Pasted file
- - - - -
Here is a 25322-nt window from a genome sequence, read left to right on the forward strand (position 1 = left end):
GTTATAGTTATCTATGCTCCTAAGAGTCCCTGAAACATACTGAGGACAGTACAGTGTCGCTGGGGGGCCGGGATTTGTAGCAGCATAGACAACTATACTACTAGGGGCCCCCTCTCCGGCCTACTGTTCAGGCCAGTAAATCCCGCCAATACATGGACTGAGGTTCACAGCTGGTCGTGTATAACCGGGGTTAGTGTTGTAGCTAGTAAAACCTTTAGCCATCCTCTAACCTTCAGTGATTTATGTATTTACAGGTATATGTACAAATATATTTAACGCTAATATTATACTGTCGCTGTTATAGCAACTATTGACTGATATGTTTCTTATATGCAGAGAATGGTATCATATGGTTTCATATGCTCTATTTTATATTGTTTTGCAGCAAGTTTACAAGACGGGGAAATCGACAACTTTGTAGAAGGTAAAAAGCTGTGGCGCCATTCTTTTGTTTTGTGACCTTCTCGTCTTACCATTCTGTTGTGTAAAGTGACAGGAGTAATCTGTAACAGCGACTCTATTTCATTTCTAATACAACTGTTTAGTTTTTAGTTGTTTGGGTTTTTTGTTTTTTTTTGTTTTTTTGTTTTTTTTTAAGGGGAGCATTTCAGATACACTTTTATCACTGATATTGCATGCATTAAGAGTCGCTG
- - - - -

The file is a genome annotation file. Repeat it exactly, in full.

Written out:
Here is a 25322-nt window from a genome sequence, read left to right on the forward strand (position 1 = left end):
GTTATAGTTATCTATGCTCCTAAGAGTCCCTGAAACATACTGAGGACAGTACAGTGTCGCTGGGGGGCCGGGATTTGTAGCAGCATAGACAACTATACTACTAGGGGCCCCCTCTCCGGCCTACTGTTCAGGCCAGTAAATCCCGCCAATACATGGACTGAGGTTCACAGCTGGTCGTGTATAACCGGGGTTAGTGTTGTAGCTAGTAAAACCTTTAGCCATCCTCTAACCTTCAGTGATTTATGTATTTACAGGTATATGTACAAATATATTTAACGCTAATATTATACTGTCGCTGTTATAGCAACTATTGACTGATATGTTTCTTATATGCAGAGAATGGTATCATATGGTTTCATATGCTCTATTTTATATTGTTTTGCAGCAAGTTTACAAGACGGGGAAATCGACAACTTTGTAGAAGGTAAAAAGCTGTGGCGCCATTCTTTTGTTTTGTGACCTTCTCGTCTTACCATTCTGTTGTGTAAAGTGACAGGAGTAATCTGTAACAGCGACTCTATTTCATTTCTAATACAACTGTTTAGTTTTTAGTTGTTTGGGTTTTTTGTTTTTTTTTGTTTTTTTGTTTTTTTTTAAGGGGAGCATTTCAGATACACTTTTATCACTGATATTGCATGCATTAAGAGTCGCTG